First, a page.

Birth of the Adirondack Chair

The Adirondack chair is a simple type of chair that is basically made up of wood or other man-made material and used for outdoor purposes. The Adirondack originally was made from eleven flat and wooden boards and featured a straight seat and back with wide armrests. Nowadays, the availability of different types of man-made materials allows this type of chair to be manufactured from hard impact type of plastics and polymers.

The Birth of the Adirondack Chair

In 1903 Thomas Lee invented the first Adirondack chair in Westport, NY. This chair was originally known by its other name, the Westport Plank Chair. Lee got the idea to invent the chair for his vacation home in the western area of Lake Champlain at the Adirondack Mountains.

The original "plank" name of the chair was based on the original design, which was comprised of a wooden piece cut into 11 pieces. Its slanted back and seat were important features that set it apart from the other chairs Lee had tried. This new design allowed him to sit at a relaxing and comfortable angle even when set on a hill overlooking Lake Champlain.

Modern Adirondack Chair/ Furniture

After Thomas Lee invented the Adirondack chair, he then showed his design to Harry C. Bunnell, a local carpenter. Bunnel needed revenue during the winter months when he had lighter business from his carpentry. He soon patented the design of the Adirondack chair Thomas Lee had invented. This patent highlighted a cushion on the back and seat of the chair, along with a small and flat footrest.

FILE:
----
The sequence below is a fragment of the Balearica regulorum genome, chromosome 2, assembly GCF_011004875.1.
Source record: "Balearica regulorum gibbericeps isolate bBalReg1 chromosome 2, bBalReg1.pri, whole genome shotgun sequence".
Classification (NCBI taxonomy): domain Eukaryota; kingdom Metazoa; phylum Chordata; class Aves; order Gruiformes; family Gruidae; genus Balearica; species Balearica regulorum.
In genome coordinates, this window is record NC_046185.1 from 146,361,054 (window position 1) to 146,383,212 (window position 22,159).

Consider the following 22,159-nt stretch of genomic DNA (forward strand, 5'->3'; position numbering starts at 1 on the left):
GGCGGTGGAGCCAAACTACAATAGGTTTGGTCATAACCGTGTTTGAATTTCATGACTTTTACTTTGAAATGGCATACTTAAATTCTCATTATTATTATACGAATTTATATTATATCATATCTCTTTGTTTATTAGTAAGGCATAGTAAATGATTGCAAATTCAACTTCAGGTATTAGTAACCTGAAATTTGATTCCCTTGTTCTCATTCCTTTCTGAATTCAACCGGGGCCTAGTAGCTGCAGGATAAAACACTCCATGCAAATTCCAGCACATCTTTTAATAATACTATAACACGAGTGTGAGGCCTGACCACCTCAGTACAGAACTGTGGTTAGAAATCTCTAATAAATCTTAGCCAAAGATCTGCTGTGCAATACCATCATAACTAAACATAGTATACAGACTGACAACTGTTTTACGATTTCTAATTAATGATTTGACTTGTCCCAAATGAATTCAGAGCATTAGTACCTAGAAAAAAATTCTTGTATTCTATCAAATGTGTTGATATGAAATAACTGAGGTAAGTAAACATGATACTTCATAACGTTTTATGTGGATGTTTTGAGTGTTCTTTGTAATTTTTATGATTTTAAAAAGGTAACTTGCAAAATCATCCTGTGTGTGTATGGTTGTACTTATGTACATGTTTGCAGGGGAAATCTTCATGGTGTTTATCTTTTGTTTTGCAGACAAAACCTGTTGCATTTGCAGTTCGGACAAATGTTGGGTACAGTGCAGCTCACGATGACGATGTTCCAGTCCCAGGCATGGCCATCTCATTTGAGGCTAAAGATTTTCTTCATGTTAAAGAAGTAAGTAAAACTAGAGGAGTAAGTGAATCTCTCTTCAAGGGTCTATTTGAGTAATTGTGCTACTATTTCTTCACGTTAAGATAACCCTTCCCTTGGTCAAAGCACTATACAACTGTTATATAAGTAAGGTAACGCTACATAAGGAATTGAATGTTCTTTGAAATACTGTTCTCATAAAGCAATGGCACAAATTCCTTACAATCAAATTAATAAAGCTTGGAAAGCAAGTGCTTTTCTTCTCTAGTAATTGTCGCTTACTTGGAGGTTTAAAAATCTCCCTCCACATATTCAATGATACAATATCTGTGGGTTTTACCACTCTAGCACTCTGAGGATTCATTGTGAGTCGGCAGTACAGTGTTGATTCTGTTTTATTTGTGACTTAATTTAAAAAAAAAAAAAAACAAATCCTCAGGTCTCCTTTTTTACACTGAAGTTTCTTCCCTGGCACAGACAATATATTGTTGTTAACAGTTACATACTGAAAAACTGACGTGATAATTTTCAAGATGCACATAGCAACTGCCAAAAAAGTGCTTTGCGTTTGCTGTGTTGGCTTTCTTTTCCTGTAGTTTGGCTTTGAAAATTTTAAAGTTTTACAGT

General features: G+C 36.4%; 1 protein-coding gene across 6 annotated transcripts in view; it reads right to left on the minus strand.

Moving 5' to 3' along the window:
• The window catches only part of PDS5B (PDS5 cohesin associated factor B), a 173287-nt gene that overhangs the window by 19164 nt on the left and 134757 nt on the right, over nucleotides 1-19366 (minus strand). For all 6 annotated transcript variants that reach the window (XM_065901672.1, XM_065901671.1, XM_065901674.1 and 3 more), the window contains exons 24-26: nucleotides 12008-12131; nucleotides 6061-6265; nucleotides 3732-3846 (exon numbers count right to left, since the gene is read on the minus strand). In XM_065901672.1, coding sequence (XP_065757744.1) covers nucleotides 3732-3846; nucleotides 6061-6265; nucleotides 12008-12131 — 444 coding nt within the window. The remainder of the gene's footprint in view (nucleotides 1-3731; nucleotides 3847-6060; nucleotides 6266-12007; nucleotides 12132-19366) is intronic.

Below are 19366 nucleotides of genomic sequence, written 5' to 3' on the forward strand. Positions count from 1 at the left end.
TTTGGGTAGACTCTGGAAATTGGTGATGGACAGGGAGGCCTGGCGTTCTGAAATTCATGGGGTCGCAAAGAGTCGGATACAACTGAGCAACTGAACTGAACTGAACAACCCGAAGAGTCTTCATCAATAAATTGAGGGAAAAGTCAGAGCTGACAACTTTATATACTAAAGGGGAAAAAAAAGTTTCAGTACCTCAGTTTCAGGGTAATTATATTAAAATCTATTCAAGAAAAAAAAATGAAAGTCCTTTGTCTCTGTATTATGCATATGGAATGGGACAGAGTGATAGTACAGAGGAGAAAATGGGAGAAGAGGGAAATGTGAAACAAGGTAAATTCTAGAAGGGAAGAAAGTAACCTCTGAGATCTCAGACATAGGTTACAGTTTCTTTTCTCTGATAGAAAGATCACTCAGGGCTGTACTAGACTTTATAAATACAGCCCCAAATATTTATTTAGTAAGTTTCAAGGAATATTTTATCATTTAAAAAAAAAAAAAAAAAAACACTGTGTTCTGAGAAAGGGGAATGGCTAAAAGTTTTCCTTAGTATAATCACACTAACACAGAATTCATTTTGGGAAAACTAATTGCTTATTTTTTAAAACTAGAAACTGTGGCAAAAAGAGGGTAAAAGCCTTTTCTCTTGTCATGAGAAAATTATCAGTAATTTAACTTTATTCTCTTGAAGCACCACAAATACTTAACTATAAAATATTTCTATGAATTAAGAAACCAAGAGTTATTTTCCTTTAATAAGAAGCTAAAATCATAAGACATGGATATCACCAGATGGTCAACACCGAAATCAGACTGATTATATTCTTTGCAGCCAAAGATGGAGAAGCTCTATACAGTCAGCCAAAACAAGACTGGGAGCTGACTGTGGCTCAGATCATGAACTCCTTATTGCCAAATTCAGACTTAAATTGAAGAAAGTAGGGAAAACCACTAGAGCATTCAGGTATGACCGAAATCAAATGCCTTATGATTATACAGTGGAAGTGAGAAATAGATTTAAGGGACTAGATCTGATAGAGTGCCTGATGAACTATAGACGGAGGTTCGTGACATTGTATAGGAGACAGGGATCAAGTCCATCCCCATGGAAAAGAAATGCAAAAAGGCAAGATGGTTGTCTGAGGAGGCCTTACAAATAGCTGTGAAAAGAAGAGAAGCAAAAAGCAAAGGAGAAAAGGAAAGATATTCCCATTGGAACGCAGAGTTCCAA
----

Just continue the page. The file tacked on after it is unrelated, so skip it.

The modern models of the Adirondack chair are designed ergonomically and smoothly to give that comfortable and relaxing feeling to those who sit in it. These days there are other models of Adirondack chairs and tables that can be folded for increased portability and easy storage.

The Westport chair invented by Thomas Lee has become known as the Adirondack chair, which has been simply designed to be perfect for relaxing in the outdoor breeze. There are other names for Adirondack chair today, including the Laurentian chair and the Muskoka chair that are specifically named according to their manufacturing origin.

Changes on the design of the chair are continuously observed. From the slatted seats and backs that this chair possess to the time and location in which this chair was invented, these truly have been recognized.

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